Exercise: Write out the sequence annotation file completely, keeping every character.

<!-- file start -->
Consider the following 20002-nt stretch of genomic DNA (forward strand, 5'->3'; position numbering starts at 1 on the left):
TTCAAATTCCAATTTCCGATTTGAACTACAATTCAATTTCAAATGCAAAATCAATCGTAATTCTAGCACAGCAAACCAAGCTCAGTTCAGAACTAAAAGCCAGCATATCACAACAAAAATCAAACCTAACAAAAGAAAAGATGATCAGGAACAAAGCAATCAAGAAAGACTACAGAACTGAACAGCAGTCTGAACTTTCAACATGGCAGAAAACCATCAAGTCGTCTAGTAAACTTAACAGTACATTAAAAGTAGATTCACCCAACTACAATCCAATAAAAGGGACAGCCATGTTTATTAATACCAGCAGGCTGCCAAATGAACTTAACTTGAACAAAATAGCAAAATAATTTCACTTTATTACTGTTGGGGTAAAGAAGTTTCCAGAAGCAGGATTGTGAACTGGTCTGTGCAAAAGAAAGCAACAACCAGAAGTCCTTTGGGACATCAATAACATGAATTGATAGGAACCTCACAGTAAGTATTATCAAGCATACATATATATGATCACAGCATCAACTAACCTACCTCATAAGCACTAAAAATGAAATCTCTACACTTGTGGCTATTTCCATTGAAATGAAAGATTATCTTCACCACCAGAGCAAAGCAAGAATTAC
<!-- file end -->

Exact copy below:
Consider the following 20002-nt stretch of genomic DNA (forward strand, 5'->3'; position numbering starts at 1 on the left):
TTCAAATTCCAATTTCCGATTTGAACTACAATTCAATTTCAAATGCAAAATCAATCGTAATTCTAGCACAGCAAACCAAGCTCAGTTCAGAACTAAAAGCCAGCATATCACAACAAAAATCAAACCTAACAAAAGAAAAGATGATCAGGAACAAAGCAATCAAGAAAGACTACAGAACTGAACAGCAGTCTGAACTTTCAACATGGCAGAAAACCATCAAGTCGTCTAGTAAACTTAACAGTACATTAAAAGTAGATTCACCCAACTACAATCCAATAAAAGGGACAGCCATGTTTATTAATACCAGCAGGCTGCCAAATGAACTTAACTTGAACAAAATAGCAAAATAATTTCACTTTATTACTGTTGGGGTAAAGAAGTTTCCAGAAGCAGGATTGTGAACTGGTCTGTGCAAAAGAAAGCAACAACCAGAAGTCCTTTGGGACATCAATAACATGAATTGATAGGAACCTCACAGTAAGTATTATCAAGCATACATATATATGATCACAGCATCAACTAACCTACCTCATAAGCACTAAAAATGAAATCTCTACACTTGTGGCTATTTCCATTGAAATGAAAGATTATCTTCACCACCAGAGCAAAGCAAGAATTAC